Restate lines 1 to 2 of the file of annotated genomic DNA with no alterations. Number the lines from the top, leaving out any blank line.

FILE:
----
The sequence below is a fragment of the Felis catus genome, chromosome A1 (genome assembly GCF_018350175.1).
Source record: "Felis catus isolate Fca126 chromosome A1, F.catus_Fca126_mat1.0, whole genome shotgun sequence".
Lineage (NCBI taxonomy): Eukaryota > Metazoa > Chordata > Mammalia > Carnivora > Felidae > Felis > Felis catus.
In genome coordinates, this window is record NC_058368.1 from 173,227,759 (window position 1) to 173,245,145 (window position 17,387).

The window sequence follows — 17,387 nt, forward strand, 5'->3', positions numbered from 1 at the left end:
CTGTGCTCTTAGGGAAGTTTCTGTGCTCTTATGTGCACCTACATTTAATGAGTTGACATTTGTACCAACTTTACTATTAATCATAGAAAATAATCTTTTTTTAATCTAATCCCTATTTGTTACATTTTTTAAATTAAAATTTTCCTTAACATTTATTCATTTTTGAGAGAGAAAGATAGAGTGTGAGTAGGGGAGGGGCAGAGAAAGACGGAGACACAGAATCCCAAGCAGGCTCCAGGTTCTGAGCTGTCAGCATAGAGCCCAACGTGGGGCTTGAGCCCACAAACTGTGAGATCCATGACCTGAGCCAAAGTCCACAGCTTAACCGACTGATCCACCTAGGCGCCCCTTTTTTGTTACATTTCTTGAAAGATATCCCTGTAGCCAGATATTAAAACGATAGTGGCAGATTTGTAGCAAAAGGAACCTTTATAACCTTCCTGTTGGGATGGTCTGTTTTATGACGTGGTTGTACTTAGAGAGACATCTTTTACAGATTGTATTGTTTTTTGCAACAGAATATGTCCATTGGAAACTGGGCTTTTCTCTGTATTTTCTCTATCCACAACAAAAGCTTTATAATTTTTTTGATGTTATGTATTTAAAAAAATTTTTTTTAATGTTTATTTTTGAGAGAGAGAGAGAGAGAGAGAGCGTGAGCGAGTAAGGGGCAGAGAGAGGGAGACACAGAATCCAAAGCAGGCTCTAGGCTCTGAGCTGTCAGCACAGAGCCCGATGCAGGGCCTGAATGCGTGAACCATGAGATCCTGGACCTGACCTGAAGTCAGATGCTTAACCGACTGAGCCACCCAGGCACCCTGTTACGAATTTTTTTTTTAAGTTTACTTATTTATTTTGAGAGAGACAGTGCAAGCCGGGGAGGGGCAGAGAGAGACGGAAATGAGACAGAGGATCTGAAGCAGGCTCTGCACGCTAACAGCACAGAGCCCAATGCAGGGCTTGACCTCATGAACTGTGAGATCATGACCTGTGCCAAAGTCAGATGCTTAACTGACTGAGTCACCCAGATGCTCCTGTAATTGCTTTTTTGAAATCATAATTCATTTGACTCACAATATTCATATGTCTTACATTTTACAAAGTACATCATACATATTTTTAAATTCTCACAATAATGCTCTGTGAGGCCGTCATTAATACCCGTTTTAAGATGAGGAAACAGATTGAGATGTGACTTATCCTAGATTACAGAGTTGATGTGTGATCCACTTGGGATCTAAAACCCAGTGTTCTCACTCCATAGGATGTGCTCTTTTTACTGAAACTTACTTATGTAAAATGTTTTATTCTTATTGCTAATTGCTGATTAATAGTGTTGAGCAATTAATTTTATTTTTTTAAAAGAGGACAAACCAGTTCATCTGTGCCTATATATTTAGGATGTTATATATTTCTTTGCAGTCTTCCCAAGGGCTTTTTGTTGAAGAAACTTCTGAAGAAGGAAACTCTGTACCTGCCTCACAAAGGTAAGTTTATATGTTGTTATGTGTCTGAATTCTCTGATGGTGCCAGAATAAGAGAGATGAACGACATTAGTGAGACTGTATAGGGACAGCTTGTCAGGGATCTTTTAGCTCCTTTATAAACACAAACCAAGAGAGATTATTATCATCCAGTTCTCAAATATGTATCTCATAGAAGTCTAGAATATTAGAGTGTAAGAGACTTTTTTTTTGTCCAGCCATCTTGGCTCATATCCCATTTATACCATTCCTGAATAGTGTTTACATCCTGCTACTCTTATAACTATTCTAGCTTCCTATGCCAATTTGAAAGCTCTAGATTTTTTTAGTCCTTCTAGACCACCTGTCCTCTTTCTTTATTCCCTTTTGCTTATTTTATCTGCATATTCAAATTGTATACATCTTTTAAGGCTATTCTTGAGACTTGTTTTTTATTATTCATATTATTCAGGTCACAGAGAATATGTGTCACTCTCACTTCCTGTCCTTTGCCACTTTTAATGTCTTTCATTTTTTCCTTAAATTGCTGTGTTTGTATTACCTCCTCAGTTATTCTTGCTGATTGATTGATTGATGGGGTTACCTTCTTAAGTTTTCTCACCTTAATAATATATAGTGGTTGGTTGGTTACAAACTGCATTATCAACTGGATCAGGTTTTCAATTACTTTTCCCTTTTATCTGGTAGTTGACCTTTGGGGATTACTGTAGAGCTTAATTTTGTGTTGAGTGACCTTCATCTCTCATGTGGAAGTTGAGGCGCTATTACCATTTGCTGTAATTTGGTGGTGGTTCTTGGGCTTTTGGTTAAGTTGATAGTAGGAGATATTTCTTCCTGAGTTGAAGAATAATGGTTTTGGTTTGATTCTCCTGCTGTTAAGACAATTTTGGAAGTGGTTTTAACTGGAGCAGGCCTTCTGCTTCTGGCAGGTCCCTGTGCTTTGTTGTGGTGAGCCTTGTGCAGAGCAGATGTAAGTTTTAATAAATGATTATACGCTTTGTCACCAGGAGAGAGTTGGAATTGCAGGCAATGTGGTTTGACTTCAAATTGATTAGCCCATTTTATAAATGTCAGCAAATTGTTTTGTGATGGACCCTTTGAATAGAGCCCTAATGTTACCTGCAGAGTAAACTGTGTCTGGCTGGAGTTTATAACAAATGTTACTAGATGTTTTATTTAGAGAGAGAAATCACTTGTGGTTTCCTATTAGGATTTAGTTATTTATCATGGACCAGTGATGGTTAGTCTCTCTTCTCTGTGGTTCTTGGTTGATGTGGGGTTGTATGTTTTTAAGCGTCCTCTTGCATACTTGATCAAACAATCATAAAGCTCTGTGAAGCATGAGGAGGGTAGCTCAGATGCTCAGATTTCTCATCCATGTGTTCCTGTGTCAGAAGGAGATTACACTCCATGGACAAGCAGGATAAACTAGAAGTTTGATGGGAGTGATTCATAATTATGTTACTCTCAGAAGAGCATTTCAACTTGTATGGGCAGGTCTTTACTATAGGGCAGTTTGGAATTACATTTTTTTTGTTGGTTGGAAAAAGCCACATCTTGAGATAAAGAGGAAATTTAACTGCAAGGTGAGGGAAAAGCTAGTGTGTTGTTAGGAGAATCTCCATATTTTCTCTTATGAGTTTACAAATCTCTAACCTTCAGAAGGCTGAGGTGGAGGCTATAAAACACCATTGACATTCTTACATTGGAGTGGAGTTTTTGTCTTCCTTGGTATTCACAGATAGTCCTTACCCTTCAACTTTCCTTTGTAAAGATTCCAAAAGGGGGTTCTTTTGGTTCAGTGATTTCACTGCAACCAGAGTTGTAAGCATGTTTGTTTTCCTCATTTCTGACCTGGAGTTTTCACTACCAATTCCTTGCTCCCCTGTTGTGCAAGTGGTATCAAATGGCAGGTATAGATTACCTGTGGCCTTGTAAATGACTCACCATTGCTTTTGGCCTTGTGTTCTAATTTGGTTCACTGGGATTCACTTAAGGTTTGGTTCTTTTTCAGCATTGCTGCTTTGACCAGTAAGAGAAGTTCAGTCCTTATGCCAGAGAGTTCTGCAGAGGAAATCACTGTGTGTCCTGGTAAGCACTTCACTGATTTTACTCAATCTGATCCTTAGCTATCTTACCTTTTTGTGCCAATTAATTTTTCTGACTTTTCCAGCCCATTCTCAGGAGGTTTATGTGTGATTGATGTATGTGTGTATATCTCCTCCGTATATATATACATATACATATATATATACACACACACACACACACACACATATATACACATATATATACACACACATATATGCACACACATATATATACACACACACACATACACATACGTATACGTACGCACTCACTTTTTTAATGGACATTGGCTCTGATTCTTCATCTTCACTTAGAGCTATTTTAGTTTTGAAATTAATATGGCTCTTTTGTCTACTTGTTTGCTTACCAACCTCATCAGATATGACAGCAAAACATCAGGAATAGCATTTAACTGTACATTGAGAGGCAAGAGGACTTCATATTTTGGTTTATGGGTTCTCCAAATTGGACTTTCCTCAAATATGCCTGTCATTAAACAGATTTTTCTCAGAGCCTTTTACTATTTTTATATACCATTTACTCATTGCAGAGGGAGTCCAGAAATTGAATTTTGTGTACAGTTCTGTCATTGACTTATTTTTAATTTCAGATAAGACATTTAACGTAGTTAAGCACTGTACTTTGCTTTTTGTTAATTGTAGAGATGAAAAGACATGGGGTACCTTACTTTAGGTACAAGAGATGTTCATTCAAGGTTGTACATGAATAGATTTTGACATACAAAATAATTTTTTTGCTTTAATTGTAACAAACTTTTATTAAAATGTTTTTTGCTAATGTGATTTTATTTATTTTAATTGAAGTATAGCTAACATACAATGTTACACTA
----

The sequence below is a fragment of the Felis catus genome, chromosome A1 (genome assembly GCF_018350175.1).
Source record: "Felis catus isolate Fca126 chromosome A1, F.catus_Fca126_mat1.0, whole genome shotgun sequence".